Having established his reputation as a daring designer of jewelry — one often using innovative glass effects alongside gems — Lalique devoted himself to mass production of cheap collectible glass. One suspects one reason for this was the economics of design: even today great brands make more money in $15 T-shirts (where the volume is) than they make in haute-coulture dresses at $5,000 a pop (where there ain’t). But one also suspects Lalique liked to work in glass more than he liked to work in jewels. These — at the Gulbenkian — are extraordinary; and my favorite is the one at the top.
William Morris, b. 1957
Engraved Impala Situla, 2000, glass, free-blown, wheel-engraved and tooled
“Morris’ technical skills are legendary. His subjects reflect an interest in other civilizations’ representations of the natural world”, says the curator. “Here, a life-like impala becomes a situla, a vessel for the drawing of water”. V&A curator further notes patterns “resemble African textiles”. To me the more significant seem the surfaces which imitate natural textures: fur, flesh, horn. Even if some of the horn, truth be told, feels more like turtle-shell.
The damn thing is good 3 feet tall.
Bloody American, too. Unbelievable.
PS. The images on his website are small (even if the prices aren’t).
Zanfirico is a Venetian technique, as virtuosic as any Baroque Venetian aria: one first makes a rod of clear glass; then lays upon it lengthwise a stripe of color glass; then one twists the rod so as to make a straight clear rod with the color stripe spiraling up its length; then one joins several such rods to make a sheet; then one closes that sheet into a cylinder; then one blows the cylinder into a desired shape. All of this while keeping the glass hot enough to be pliable but not so hot as to melt it altogether. The mastery of craft required to execute a zanfirico is — well — Roberta Peters-like.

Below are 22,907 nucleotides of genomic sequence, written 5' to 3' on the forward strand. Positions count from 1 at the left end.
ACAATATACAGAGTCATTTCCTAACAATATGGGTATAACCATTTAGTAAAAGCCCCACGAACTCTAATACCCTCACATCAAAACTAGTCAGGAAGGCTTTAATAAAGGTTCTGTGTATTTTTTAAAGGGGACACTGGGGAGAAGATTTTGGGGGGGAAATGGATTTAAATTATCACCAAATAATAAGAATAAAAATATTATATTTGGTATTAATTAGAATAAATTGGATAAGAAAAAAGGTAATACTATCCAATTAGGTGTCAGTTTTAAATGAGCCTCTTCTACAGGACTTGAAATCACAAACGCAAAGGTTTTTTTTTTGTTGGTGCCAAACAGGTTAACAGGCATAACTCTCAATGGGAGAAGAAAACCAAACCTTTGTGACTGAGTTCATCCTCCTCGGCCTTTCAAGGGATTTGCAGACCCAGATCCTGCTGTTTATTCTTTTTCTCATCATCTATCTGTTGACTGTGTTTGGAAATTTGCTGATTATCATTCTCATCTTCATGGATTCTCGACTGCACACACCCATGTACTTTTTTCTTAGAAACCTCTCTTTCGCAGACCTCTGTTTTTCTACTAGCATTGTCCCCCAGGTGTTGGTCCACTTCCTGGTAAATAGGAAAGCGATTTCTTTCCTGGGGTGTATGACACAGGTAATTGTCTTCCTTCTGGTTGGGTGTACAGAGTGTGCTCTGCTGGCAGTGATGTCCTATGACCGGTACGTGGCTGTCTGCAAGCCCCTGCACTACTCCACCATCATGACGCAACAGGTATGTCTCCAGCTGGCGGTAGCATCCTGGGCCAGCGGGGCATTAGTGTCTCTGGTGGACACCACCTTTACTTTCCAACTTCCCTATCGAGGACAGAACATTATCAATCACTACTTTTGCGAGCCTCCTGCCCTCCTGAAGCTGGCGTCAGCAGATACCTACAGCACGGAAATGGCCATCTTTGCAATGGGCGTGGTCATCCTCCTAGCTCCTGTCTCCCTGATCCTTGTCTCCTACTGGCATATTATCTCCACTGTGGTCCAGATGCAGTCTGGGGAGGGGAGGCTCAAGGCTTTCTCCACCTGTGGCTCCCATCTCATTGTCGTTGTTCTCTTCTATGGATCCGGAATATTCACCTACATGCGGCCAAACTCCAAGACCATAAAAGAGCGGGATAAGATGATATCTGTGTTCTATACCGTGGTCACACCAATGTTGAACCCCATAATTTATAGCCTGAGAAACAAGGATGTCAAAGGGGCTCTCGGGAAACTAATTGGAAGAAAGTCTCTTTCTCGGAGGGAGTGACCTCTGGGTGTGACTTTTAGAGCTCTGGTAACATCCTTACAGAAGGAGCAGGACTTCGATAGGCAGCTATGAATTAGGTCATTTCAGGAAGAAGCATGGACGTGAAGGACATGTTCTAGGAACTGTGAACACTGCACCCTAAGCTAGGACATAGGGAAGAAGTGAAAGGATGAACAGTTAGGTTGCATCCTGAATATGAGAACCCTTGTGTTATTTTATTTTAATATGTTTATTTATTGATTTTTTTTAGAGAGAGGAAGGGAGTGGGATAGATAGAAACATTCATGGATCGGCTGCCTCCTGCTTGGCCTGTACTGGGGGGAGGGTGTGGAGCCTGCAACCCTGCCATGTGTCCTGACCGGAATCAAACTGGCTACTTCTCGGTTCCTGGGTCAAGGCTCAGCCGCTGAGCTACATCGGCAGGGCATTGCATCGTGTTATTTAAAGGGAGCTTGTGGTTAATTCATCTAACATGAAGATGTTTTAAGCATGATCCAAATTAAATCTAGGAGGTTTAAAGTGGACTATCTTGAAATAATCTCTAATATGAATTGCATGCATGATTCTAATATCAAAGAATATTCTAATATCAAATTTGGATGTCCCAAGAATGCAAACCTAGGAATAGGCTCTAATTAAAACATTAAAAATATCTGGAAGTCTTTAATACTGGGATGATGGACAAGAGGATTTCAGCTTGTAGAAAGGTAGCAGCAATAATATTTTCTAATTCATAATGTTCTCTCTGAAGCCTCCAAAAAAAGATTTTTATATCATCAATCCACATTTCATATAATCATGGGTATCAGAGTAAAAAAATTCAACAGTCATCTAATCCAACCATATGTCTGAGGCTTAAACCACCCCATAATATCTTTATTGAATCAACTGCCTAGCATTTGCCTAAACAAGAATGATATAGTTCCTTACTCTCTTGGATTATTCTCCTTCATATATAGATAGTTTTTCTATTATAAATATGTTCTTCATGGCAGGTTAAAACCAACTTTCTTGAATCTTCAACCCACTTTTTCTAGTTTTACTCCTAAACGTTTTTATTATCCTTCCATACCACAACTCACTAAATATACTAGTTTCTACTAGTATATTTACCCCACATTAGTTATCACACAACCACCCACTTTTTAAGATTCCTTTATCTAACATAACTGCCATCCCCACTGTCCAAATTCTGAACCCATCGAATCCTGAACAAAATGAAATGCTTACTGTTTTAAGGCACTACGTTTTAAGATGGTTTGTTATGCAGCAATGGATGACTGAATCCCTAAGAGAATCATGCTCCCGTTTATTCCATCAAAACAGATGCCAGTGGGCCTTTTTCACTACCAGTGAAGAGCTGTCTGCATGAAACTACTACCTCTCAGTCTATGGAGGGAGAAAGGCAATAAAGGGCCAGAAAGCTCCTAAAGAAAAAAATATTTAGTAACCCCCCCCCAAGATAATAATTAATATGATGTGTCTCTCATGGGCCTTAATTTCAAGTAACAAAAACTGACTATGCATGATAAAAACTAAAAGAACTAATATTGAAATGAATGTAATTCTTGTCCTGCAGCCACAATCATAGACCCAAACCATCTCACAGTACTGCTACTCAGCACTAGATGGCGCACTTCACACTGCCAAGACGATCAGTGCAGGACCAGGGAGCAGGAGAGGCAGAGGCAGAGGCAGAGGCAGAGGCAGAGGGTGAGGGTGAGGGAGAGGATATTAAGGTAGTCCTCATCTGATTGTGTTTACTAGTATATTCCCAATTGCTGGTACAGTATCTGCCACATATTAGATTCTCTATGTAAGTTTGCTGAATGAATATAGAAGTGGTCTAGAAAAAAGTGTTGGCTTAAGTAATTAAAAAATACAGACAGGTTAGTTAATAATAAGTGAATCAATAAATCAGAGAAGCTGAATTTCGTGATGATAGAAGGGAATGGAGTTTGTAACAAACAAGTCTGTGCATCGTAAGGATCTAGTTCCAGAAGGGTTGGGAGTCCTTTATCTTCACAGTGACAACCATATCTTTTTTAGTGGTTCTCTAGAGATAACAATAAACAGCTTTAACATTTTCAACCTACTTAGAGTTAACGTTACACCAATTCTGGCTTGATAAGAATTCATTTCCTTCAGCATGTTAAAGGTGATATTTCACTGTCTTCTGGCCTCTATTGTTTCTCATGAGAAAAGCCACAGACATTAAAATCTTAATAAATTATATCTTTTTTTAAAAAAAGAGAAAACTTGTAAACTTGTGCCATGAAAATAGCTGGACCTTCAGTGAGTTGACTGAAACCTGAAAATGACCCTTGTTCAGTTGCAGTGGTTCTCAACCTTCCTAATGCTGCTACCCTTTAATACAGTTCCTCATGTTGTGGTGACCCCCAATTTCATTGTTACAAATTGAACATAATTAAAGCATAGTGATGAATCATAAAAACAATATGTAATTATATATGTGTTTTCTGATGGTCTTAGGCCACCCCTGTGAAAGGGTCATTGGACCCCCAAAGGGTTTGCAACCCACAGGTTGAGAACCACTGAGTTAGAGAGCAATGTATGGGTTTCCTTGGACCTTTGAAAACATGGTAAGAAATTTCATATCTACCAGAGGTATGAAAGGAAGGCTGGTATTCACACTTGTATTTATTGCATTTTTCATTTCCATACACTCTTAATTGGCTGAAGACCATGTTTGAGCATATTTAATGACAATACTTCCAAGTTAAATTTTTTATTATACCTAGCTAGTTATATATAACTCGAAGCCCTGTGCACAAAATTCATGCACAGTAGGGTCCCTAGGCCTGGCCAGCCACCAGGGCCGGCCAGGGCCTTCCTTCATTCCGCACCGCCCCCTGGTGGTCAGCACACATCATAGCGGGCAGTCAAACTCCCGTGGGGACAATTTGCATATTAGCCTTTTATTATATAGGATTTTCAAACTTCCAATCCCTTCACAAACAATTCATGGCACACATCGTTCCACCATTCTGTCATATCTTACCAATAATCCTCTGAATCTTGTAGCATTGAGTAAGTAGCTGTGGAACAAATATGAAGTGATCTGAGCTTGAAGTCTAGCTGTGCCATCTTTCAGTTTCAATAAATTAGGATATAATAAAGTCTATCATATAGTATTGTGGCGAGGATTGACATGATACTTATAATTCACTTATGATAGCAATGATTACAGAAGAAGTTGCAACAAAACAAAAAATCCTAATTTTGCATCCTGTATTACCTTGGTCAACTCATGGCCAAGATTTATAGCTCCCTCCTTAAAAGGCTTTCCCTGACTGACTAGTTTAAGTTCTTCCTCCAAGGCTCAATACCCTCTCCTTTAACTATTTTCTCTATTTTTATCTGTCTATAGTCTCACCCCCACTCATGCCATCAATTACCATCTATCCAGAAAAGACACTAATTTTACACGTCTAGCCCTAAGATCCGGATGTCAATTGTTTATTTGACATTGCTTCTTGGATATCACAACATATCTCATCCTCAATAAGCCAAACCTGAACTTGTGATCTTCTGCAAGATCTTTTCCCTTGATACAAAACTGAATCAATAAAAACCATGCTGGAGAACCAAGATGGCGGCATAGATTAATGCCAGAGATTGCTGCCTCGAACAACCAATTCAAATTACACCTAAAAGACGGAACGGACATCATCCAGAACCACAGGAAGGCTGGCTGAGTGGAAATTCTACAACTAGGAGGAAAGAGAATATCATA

On my first visit in Venice, I found a small zanfirico jar — it was one of three in the only shop in the whole city which had them; I bought all and asked for more; the shop could not find more; when I returned the following year they said they didn’t think they’d find one: the only artist they knew who could make zanfiricos was too busy doing other stuff. (Don’t ask).
Here are several zanfiricos from the V&A and Wallace collections. About the first one (V&A) — the difficult shape of “nipples” on the belly of the jar was achieved by glowing the glass into a form — its owner must have felt that it wasn’t sufficiently ornate and decided that adding some metal mounts would improve the impression (not to mention challenge his jeweler who’d been acting uppity lately).
Do view these in full size: it’s the only way to see the detail of the patterns in the glass.
Bochemian, 19th century.
What a clever piece of work: a cup decorated with cut-glass medallions (the way silversmiths sometimes decorated silver cups with coins); but every third medallion is a lens in which the medallions on the other side of the cup are reflected.
Bilbao, 2001, by Lino Tagliapietra (b. Murano, 1934). “Textbook example of his masterly skills. Combining bands of patterned and perfectly cut glass with clear lenses, he allows the moving observer a constantly shifting three dimensional view”. See his website here for other examples of his work, though, sadly, none as lavishly photographed as here. The damn thing is huge, too: about 5 feet tall and two feet across — the size alone must present phenomenal handling challenges. I could not get my eyes off the thing — it’s hypnotising — even though I actually do not like the overall appearance of it: when I step back and take the whole thing in, it makes me feel uncomfortable; a man-eating extra-terrestrial mollusc, it seems somehow repulsive and threatening. But up close, it dazzles the eye.